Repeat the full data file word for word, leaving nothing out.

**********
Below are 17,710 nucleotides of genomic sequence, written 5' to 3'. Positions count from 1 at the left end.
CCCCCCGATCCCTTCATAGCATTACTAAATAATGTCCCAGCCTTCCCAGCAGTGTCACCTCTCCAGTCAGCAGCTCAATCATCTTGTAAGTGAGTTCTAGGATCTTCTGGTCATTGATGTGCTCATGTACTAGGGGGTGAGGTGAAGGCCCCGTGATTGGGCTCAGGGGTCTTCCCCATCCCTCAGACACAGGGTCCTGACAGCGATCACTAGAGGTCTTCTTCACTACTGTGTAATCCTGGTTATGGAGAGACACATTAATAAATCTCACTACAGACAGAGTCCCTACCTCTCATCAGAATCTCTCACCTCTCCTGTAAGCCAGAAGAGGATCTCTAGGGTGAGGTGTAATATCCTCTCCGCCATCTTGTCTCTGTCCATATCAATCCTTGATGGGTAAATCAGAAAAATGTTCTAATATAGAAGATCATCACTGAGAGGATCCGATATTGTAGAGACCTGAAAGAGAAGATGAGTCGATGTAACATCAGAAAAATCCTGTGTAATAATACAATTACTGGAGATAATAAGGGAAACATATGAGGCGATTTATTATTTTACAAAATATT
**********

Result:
Below are 17,710 nucleotides of genomic sequence, written 5' to 3'. Positions count from 1 at the left end.
CCCCCCGATCCCTTCATAGCATTACTAAATAATGTCCCAGCCTTCCCAGCAGTGTCACCTCTCCAGTCAGCAGCTCAATCATCTTGTAAGTGAGTTCTAGGATCTTCTGGTCATTGATGTGCTCATGTACTAGGGGGTGAGGTGAAGGCCCCGTGATTGGGCTCAGGGGTCTTCCCCATCCCTCAGACACAGGGTCCTGACAGCGATCACTAGAGGTCTTCTTCACTACTGTGTAATCCTGGTTATGGAGAGACACATTAATAAATCTCACTACAGACAGAGTCCCTACCTCTCATCAGAATCTCTCACCTCTCCTGTAAGCCAGAAGAGGATCTCTAGGGTGAGGTGTAATATCCTCTCCGCCATCTTGTCTCTGTCCATATCAATCCTTGATGGGTAAATCAGAAAAATGTTCTAATATAGAAGATCATCACTGAGAGGATCCGATATTGTAGAGACCTGAAAGAGAAGATGAGTCGATGTAACATCAGAAAAATCCTGTGTAATAATACAATTACTGGAGATAATAAGGGAAACATATGAGGCGATTTATTATTTTACAAAATATT